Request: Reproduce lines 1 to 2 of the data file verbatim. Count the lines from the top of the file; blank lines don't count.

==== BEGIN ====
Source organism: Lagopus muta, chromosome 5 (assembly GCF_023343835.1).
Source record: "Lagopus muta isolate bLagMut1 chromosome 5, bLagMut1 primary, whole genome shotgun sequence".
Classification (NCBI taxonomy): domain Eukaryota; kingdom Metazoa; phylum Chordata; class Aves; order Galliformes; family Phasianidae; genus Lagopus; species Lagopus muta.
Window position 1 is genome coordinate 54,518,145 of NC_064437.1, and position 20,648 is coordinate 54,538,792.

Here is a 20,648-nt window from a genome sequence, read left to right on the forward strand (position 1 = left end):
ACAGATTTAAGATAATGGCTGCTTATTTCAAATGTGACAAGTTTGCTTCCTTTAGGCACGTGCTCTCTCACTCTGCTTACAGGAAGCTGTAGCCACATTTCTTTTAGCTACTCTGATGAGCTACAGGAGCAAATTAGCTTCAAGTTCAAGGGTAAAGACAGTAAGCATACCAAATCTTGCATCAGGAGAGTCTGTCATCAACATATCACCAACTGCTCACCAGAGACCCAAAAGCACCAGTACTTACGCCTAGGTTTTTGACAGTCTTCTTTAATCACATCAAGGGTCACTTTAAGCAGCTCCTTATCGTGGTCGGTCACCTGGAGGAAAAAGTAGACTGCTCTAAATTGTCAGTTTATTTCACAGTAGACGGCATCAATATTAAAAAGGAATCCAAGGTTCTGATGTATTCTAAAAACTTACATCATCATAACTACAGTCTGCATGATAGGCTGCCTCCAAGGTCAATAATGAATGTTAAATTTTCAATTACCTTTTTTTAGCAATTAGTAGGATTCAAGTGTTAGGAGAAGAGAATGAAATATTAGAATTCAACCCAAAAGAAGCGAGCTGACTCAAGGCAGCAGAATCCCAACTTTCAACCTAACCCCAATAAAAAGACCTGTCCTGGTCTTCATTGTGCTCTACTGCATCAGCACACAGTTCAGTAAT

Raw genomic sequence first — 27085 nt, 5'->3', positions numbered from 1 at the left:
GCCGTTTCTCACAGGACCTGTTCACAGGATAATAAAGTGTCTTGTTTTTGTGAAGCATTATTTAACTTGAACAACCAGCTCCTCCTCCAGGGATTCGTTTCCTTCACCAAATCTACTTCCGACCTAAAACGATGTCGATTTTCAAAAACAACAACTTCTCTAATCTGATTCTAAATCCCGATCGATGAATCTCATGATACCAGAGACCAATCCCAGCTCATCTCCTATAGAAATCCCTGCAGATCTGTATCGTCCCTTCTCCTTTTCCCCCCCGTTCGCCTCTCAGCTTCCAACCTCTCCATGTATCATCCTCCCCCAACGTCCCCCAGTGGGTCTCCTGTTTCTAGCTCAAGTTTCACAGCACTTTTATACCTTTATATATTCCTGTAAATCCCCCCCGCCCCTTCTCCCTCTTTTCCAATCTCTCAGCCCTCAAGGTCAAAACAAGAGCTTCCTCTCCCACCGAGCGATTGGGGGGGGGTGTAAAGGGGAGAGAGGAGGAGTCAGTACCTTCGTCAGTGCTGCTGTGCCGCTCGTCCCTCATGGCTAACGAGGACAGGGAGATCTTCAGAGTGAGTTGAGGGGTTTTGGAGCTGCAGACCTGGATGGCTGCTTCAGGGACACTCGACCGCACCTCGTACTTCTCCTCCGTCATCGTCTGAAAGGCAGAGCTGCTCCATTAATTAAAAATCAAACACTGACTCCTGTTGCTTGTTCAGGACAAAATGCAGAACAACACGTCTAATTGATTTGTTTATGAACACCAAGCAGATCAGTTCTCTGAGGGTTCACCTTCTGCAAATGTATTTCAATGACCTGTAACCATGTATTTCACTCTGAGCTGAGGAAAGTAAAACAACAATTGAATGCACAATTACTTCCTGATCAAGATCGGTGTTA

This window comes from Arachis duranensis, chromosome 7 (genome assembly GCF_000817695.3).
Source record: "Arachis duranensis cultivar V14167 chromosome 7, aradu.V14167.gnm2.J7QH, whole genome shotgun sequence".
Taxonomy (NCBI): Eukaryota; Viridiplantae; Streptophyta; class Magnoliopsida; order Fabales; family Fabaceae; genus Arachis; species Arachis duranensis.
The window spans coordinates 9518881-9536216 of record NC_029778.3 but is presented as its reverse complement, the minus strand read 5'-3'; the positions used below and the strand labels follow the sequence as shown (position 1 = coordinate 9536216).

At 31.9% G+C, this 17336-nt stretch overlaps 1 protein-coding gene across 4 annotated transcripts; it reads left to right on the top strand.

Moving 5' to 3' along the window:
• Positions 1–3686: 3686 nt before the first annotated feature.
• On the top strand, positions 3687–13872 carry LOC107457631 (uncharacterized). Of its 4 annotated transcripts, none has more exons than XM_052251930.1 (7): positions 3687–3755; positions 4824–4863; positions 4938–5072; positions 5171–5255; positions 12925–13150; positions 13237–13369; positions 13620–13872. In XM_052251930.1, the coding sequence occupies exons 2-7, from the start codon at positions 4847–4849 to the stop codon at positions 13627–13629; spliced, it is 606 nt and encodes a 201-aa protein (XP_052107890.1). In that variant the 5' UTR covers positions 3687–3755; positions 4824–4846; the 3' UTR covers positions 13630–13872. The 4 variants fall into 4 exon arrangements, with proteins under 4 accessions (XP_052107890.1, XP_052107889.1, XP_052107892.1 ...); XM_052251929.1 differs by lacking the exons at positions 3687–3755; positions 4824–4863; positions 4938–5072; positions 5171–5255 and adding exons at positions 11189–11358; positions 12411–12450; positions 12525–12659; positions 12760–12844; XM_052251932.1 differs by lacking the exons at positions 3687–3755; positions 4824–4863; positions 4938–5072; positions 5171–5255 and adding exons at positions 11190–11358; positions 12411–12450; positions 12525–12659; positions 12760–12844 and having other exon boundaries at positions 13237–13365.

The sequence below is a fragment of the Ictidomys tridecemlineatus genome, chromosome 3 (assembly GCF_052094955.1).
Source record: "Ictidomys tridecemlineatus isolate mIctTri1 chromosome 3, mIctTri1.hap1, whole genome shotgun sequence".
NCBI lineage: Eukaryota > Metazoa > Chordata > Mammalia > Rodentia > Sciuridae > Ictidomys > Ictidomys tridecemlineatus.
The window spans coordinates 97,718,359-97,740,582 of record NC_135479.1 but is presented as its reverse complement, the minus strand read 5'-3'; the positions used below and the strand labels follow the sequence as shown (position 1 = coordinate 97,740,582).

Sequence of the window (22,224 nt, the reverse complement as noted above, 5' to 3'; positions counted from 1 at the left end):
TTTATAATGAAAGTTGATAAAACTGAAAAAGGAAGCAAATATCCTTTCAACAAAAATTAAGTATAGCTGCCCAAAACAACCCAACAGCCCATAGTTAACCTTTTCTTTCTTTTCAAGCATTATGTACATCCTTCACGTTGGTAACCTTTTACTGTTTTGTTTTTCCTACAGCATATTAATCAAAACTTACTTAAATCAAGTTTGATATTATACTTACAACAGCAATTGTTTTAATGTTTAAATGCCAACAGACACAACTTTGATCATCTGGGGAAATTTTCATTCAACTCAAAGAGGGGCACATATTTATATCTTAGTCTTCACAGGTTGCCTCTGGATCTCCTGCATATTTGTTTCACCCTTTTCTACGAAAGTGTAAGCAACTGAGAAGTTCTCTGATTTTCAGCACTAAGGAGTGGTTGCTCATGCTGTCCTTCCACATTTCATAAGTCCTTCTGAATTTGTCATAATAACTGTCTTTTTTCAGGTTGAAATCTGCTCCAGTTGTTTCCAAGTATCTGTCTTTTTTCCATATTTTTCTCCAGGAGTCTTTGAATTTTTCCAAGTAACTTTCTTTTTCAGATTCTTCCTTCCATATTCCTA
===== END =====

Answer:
Source organism: Lagopus muta, chromosome 5 (assembly GCF_023343835.1).
Source record: "Lagopus muta isolate bLagMut1 chromosome 5, bLagMut1 primary, whole genome shotgun sequence".